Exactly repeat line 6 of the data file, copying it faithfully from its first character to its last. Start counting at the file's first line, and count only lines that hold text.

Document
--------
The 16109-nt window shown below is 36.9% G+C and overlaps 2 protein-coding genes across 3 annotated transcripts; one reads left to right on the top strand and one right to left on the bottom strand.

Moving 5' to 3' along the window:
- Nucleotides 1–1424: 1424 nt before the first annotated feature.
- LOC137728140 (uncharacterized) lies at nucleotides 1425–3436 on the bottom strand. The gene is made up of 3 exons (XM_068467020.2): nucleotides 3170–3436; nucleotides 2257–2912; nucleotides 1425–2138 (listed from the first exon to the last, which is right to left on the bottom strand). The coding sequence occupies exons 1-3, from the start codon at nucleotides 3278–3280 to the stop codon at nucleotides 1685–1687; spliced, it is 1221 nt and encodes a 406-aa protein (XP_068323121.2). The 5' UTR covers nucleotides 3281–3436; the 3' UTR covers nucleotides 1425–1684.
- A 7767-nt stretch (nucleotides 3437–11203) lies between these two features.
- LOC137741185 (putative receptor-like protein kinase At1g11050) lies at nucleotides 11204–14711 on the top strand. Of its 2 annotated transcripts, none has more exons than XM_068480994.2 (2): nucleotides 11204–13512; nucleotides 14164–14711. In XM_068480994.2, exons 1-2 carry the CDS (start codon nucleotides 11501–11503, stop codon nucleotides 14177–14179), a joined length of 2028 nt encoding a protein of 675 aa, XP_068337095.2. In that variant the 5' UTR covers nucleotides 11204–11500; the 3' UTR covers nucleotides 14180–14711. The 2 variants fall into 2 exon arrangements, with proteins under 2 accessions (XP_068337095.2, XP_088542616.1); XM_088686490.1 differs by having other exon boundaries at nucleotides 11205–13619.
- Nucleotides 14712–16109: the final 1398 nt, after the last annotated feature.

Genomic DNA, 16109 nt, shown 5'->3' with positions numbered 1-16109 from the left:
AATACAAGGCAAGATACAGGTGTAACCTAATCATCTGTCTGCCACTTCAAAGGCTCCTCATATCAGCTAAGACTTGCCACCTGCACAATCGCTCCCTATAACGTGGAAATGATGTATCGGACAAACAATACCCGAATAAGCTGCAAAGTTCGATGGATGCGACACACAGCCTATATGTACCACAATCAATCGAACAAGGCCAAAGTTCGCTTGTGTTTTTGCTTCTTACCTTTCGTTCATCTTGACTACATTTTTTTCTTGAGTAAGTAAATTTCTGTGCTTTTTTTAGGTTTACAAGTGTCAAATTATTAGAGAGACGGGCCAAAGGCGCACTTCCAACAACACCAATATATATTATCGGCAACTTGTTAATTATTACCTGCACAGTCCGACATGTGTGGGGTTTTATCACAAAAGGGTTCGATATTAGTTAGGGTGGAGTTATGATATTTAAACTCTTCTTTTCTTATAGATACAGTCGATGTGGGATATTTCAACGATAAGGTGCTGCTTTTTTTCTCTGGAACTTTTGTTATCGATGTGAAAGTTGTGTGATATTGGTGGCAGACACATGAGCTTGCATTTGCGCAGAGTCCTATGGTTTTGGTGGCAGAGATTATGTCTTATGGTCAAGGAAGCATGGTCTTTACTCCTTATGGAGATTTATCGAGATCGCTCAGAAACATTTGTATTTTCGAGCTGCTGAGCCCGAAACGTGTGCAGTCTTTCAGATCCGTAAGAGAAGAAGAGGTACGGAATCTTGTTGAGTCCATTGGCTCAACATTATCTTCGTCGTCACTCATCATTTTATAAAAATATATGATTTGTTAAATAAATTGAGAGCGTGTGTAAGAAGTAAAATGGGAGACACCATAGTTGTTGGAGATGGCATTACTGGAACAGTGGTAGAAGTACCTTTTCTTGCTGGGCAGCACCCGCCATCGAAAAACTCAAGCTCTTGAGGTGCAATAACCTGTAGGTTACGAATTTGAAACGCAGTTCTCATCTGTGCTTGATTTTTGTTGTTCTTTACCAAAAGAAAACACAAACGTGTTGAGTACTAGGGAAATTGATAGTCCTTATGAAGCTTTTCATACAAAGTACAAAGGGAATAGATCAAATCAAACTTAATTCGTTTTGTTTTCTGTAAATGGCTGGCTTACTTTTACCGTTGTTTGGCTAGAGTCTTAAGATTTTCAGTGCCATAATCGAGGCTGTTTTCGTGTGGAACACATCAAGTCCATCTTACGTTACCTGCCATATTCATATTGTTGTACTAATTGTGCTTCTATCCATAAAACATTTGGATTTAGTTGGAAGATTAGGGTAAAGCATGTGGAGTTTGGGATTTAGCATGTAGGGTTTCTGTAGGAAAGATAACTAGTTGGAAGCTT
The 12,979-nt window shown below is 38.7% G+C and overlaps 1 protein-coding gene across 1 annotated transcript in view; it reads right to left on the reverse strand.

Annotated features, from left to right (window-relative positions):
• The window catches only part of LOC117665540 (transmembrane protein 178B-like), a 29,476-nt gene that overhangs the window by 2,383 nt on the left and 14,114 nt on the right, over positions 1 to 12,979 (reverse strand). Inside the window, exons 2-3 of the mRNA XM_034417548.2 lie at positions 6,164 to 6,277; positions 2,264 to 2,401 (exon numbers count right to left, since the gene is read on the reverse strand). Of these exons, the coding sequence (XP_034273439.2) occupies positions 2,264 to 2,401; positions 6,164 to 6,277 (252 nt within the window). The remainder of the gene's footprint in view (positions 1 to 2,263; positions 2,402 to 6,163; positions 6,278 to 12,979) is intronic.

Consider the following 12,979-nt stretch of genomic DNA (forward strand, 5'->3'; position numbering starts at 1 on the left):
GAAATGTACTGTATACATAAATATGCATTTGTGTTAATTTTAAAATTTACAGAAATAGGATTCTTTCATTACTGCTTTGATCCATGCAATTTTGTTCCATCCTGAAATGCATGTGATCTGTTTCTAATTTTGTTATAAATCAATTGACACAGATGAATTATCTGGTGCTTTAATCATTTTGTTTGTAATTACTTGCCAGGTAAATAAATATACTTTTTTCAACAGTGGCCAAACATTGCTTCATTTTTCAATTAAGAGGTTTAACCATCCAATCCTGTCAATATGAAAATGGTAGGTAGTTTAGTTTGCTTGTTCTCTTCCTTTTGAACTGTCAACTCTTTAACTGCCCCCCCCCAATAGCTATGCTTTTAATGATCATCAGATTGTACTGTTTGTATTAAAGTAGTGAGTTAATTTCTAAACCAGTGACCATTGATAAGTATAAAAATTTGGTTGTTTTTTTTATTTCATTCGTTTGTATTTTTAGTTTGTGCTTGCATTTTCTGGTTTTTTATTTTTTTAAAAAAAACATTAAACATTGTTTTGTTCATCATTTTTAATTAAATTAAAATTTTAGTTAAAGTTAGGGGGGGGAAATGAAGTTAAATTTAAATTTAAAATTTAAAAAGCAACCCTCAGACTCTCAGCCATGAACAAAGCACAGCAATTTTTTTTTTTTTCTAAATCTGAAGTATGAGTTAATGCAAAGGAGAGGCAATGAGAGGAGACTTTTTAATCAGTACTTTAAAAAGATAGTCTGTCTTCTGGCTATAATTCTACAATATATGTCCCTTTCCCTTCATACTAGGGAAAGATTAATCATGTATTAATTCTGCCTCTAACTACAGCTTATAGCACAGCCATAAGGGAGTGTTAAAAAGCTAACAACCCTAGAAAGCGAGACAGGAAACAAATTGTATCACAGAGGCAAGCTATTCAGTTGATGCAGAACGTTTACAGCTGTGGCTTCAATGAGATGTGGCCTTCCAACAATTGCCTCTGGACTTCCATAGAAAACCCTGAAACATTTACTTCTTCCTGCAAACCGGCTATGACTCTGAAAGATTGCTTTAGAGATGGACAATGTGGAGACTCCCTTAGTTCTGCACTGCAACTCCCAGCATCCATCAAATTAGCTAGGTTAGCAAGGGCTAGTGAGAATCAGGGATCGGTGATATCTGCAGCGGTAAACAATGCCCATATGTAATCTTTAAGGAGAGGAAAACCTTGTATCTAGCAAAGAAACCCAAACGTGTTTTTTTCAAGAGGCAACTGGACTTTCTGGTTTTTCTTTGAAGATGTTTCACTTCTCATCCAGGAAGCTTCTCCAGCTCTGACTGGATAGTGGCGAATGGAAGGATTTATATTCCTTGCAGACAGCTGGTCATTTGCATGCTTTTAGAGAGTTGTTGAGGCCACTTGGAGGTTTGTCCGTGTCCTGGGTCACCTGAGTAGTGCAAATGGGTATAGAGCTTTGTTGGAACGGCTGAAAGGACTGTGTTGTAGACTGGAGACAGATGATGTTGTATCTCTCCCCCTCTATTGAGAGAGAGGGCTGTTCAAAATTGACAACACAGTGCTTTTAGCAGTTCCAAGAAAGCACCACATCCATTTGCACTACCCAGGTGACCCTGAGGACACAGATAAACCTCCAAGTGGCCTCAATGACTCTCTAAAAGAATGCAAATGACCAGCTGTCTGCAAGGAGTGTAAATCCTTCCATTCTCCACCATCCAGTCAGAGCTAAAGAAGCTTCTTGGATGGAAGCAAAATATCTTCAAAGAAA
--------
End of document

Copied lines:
- LOC137741185 (putative receptor-like protein kinase At1g11050) lies at nucleotides 11204–14711 on the top strand. Of its 2 annotated transcripts, none has more exons than XM_068480994.2 (2): nucleotides 11204–13512; nucleotides 14164–14711. In XM_068480994.2, exons 1-2 carry the CDS (start codon nucleotides 11501–11503, stop codon nucleotides 14177–14179), a joined length of 2028 nt encoding a protein of 675 aa, XP_068337095.2. In that variant the 5' UTR covers nucleotides 11204–11500; the 3' UTR covers nucleotides 14180–14711. The 2 variants fall into 2 exon arrangements, with proteins under 2 accessions (XP_068337095.2, XP_088542616.1); XM_088686490.1 differs by having other exon boundaries at nucleotides 11205–13619.